If you are wanting to catch the remainder of the talks here at the #DFIRSummit checkout SANS' LiveStream (no parking as there are only 50 spots available).

Friday, June 22, 2012

Preview: #DFIRSummit 2012

SANS Digital Forensics and Incident Response Summit 2012 is just days away and begins June 26th. The pre-summit training courses began June 20th and are going on now. The agenda has been posted, as well as the speaker line-up. The 2012 Forensic 4cast Awards are at 9AM Central, Wednesday June 27th and will be streamed LIVE from the Summit (link will be posted later). Lee Whitfield posted to Twitter that the awards are secured, under lock and key in an undisclosed location.
I will be attending the Summit and looking forward to re-connecting with old friends and meeting new friends. Make sure that you follow us on Twitter @DFSource for live updates from the Summit. #DFIRSummit is the official hash tag of the SANS Digital Forensics and Incident Response Summit. 

#DFIRSummit & Volatility Goodness:
Lee Whitfield, Brian Moran, Cindy Murphy, and Tom Yarrish. delivered the unofficial Forensic 4cast Awards via Google+ Live Hangout. In case you missed it here are the results:
  • Forensic dance of the year – Hal Pomeranz 
  • Shiniest head in digital forensics – Rob Lee
  • Wussiest punch in DFIR – Dave Kovar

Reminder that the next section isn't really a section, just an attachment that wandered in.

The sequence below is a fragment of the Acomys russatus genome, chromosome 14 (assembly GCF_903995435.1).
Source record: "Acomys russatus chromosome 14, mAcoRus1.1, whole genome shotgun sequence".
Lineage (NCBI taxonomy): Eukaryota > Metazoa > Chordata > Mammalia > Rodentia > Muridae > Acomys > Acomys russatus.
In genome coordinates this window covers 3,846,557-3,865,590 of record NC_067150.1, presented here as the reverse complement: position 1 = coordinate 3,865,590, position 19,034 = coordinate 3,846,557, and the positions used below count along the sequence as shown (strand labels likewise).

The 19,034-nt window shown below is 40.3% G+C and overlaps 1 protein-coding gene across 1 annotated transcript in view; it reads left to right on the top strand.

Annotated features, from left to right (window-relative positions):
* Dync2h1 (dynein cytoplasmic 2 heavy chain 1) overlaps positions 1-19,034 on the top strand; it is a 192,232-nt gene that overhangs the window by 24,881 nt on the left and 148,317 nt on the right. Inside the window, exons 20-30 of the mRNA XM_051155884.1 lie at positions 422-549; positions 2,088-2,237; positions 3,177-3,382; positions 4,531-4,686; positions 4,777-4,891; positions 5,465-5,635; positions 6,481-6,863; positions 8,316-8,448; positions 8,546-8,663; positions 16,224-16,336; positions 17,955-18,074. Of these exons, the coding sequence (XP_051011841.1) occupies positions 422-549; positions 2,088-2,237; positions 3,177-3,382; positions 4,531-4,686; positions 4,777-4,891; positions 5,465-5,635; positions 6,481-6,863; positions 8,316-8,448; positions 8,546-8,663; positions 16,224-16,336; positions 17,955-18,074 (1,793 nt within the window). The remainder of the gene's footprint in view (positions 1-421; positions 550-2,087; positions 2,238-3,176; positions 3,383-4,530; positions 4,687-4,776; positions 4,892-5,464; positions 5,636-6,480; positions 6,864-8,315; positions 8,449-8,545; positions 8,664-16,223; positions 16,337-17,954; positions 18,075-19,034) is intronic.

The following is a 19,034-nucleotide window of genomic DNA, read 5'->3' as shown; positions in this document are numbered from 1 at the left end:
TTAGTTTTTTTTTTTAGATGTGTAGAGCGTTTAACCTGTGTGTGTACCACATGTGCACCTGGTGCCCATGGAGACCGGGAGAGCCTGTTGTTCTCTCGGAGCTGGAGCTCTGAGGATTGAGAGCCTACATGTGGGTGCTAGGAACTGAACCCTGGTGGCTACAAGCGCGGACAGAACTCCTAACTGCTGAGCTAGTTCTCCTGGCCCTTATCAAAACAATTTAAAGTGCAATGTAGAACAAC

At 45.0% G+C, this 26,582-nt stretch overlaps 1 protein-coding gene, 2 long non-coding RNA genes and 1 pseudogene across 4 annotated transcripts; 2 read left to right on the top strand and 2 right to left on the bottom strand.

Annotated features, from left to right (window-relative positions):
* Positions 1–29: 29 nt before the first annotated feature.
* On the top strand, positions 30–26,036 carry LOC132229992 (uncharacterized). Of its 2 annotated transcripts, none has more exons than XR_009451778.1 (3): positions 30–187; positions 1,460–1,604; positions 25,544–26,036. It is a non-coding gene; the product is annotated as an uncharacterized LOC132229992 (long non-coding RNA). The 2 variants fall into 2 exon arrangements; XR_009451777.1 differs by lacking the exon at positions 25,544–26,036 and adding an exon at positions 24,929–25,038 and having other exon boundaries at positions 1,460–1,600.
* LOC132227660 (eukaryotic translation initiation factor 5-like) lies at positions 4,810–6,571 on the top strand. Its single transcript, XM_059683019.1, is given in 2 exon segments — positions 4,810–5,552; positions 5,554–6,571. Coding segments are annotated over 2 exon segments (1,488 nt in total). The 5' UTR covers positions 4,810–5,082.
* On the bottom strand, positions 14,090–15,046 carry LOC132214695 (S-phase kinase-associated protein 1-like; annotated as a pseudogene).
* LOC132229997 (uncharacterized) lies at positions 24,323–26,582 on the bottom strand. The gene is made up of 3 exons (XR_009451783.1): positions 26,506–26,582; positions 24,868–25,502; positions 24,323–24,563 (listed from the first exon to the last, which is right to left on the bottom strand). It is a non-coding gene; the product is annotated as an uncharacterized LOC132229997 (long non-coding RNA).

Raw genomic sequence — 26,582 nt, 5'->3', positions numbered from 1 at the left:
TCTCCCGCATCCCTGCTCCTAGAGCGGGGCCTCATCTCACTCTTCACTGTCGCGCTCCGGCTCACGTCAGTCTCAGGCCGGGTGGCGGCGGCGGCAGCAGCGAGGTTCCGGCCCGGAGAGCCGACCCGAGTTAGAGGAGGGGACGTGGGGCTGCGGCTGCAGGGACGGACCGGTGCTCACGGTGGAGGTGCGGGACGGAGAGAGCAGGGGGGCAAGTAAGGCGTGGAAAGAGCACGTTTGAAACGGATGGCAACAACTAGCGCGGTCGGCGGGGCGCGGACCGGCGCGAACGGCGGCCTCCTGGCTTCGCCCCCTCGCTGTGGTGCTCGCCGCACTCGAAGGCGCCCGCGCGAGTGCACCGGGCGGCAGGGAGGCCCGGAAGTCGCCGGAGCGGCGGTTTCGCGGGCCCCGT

• Forensic Tool of the year – Mark McKinnon
  • Forensic beard of the year – David Cowen
  • Best photoshop of Lee Whitfield – J-Michael Roberts, Brian Moran, Mark McKinnon
  • Most confusing presentation – Hal Pomeranz
  • Handsomest male forensicator – Joseph Shaw
  • Prettiest female forensicator – Lee Whitfield
  • The “Not Bad for an Old Guy” Award – Ovie Carroll
  • Most unpronounceable name in forensics- Kristinn Gudjonsson

See you in Austin and make sure to follow the Summit happenings via our Twitter feed @DFSource and #DFIRSummit, the official hash tag of the Summit. 

Wednesday, February 8, 2012

Internet Evidence Finder vs NetAnalysis vs Cacheback

In a recent conversation that began on Google+ with several digital forensic professionals, how does Internet Evidence Finder version 5 stack up to some of the other commercial tools? After some discussion, I contacted JadSoftware and the company stated that they were in the process of completing internal testing on IEF v5 and comparing it to other commercial tools. JadSoftware stated they would provide our readers with those results to publish here to the blog (see below). In regards to NetAnalysis and CacheBack performing their own tests, they have been contacted at the time of this blog post. If NetAnalysis or CacheBack provides their own testing results then that information will be posted here.